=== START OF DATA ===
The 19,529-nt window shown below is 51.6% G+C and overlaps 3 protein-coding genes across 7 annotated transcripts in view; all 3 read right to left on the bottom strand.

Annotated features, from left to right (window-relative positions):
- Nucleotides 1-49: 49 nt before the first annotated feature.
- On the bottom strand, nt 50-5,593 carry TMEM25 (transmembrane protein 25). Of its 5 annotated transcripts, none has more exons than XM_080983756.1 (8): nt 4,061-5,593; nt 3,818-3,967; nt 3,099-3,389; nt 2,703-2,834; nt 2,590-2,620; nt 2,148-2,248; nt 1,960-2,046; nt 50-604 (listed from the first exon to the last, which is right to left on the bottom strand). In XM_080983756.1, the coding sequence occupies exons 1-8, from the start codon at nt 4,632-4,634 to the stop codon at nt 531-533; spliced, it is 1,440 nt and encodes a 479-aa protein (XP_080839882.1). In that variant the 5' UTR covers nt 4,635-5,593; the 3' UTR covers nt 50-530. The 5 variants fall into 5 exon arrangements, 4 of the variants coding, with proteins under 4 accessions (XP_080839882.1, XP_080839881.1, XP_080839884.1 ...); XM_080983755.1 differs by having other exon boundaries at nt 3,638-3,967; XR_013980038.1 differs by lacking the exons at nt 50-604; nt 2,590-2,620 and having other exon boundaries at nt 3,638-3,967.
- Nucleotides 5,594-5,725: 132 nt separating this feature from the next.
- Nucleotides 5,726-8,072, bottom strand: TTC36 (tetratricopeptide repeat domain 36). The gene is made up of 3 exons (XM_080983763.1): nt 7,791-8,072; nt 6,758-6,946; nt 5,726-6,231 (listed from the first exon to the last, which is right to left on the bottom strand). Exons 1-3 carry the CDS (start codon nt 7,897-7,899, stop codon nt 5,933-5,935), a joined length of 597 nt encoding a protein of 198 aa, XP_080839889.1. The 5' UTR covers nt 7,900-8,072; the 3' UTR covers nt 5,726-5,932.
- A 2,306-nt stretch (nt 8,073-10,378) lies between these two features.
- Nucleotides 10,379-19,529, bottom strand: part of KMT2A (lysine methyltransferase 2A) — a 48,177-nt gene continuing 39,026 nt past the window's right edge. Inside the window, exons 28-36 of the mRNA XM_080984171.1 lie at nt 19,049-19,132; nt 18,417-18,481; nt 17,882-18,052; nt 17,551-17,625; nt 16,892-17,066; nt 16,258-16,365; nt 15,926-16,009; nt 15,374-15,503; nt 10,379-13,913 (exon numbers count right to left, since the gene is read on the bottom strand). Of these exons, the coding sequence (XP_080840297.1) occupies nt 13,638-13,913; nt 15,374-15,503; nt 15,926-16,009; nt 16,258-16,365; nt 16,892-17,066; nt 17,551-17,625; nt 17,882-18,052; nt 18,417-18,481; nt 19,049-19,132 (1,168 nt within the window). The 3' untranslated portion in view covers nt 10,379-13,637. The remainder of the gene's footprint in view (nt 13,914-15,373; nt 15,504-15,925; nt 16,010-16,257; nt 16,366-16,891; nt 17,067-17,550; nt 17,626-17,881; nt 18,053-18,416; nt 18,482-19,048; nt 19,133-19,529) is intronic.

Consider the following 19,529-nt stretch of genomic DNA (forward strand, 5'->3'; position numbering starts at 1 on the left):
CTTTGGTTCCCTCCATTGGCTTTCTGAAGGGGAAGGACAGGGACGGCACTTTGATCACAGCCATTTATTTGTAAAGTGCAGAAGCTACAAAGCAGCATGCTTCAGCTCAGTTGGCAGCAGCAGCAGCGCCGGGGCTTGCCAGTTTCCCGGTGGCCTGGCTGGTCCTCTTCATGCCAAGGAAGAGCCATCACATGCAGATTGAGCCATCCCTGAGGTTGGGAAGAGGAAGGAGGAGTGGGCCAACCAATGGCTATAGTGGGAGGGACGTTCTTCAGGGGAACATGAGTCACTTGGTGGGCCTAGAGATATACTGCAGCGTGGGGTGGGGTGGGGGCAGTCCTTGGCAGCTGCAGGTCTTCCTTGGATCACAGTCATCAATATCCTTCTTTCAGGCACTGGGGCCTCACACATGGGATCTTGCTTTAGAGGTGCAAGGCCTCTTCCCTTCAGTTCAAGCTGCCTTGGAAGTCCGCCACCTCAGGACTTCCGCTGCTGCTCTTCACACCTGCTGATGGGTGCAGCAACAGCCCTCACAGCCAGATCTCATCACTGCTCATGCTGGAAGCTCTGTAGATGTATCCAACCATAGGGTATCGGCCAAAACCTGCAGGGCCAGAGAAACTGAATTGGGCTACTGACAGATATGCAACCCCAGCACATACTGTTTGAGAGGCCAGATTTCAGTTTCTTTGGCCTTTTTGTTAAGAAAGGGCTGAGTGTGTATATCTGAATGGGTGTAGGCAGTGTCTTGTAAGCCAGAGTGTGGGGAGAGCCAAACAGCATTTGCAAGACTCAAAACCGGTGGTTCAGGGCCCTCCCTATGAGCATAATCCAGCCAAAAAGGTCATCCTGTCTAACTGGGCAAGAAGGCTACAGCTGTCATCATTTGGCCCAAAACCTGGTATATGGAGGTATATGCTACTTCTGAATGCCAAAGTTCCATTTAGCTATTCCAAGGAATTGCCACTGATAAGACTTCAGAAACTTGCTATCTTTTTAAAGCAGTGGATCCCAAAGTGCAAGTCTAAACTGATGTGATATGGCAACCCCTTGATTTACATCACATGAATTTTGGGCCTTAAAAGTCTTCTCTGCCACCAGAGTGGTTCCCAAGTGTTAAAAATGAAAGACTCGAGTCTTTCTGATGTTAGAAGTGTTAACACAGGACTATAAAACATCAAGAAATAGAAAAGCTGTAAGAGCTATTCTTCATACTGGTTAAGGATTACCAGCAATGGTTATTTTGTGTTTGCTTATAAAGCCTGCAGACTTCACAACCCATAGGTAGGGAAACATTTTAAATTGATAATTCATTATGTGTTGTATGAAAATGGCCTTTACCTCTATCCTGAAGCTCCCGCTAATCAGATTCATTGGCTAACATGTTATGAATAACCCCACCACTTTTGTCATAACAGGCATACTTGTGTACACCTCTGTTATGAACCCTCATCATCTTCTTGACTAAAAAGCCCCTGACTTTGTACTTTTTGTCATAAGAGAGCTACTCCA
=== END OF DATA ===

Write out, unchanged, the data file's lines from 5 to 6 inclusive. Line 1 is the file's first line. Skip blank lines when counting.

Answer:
- Nucleotides 5,594-5,725: 132 nt separating this feature from the next.
- Nucleotides 5,726-8,072, bottom strand: TTC36 (tetratricopeptide repeat domain 36). The gene is made up of 3 exons (XM_080983763.1): nt 7,791-8,072; nt 6,758-6,946; nt 5,726-6,231 (listed from the first exon to the last, which is right to left on the bottom strand). Exons 1-3 carry the CDS (start codon nt 7,897-7,899, stop codon nt 5,933-5,935), a joined length of 597 nt encoding a protein of 198 aa, XP_080839889.1. The 5' UTR covers nt 7,900-8,072; the 3' UTR covers nt 5,726-5,932.